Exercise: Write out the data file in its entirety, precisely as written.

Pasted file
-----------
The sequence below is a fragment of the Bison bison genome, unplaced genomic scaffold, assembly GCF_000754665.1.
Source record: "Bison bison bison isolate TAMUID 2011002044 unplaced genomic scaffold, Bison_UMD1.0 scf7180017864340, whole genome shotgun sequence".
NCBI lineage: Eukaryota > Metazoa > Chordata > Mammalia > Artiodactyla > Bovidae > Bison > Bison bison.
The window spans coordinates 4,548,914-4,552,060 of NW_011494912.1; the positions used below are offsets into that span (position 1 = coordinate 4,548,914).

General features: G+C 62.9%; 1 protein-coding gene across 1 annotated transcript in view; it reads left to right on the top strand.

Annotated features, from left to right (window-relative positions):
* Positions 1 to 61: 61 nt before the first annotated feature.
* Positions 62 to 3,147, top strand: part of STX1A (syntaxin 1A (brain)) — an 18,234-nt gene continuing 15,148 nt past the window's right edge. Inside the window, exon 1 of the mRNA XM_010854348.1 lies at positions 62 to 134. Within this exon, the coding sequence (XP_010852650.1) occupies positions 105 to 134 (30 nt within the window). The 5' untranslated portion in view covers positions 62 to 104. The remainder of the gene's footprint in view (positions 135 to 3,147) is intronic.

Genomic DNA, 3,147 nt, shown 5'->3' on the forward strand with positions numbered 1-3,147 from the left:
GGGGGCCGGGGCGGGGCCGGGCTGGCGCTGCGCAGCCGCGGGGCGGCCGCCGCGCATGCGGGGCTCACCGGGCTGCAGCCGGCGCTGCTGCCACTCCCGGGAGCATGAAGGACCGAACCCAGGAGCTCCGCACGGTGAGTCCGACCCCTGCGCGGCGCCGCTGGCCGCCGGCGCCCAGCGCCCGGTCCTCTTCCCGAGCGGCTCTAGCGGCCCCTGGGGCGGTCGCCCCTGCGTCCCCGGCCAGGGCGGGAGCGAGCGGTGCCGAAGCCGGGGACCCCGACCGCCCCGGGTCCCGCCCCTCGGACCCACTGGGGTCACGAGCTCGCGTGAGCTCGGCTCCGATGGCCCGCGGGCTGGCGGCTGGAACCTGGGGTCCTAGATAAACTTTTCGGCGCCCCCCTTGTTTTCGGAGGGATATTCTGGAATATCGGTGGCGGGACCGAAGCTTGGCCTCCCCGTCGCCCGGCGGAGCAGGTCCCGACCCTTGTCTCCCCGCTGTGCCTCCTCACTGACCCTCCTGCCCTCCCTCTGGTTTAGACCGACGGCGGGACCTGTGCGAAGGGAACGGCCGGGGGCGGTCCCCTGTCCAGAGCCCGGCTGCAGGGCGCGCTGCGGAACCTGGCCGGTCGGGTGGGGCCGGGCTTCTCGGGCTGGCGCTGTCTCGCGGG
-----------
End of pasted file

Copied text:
The sequence below is a fragment of the Bison bison genome, unplaced genomic scaffold, assembly GCF_000754665.1.
Source record: "Bison bison bison isolate TAMUID 2011002044 unplaced genomic scaffold, Bison_UMD1.0 scf7180017864340, whole genome shotgun sequence".
NCBI lineage: Eukaryota > Metazoa > Chordata > Mammalia > Artiodactyla > Bovidae > Bison > Bison bison.
The window spans coordinates 4,548,914-4,552,060 of NW_011494912.1; the positions used below are offsets into that span (position 1 = coordinate 4,548,914).

General features: G+C 62.9%; 1 protein-coding gene across 1 annotated transcript in view; it reads left to right on the top strand.

Annotated features, from left to right (window-relative positions):
* Positions 1 to 61: 61 nt before the first annotated feature.
* Positions 62 to 3,147, top strand: part of STX1A (syntaxin 1A (brain)) — an 18,234-nt gene continuing 15,148 nt past the window's right edge. Inside the window, exon 1 of the mRNA XM_010854348.1 lies at positions 62 to 134. Within this exon, the coding sequence (XP_010852650.1) occupies positions 105 to 134 (30 nt within the window). The 5' untranslated portion in view covers positions 62 to 104. The remainder of the gene's footprint in view (positions 135 to 3,147) is intronic.

Genomic DNA, 3,147 nt, shown 5'->3' on the forward strand with positions numbered 1-3,147 from the left:
GGGGGCCGGGGCGGGGCCGGGCTGGCGCTGCGCAGCCGCGGGGCGGCCGCCGCGCATGCGGGGCTCACCGGGCTGCAGCCGGCGCTGCTGCCACTCCCGGGAGCATGAAGGACCGAACCCAGGAGCTCCGCACGGTGAGTCCGACCCCTGCGCGGCGCCGCTGGCCGCCGGCGCCCAGCGCCCGGTCCTCTTCCCGAGCGGCTCTAGCGGCCCCTGGGGCGGTCGCCCCTGCGTCCCCGGCCAGGGCGGGAGCGAGCGGTGCCGAAGCCGGGGACCCCGACCGCCCCGGGTCCCGCCCCTCGGACCCACTGGGGTCACGAGCTCGCGTGAGCTCGGCTCCGATGGCCCGCGGGCTGGCGGCTGGAACCTGGGGTCCTAGATAAACTTTTCGGCGCCCCCCTTGTTTTCGGAGGGATATTCTGGAATATCGGTGGCGGGACCGAAGCTTGGCCTCCCCGTCGCCCGGCGGAGCAGGTCCCGACCCTTGTCTCCCCGCTGTGCCTCCTCACTGACCCTCCTGCCCTCCCTCTGGTTTAGACCGACGGCGGGACCTGTGCGAAGGGAACGGCCGGGGGCGGTCCCCTGTCCAGAGCCCGGCTGCAGGGCGCGCTGCGGAACCTGGCCGGTCGGGTGGGGCCGGGCTTCTCGGGCTGGCGCTGTCTCGCGGG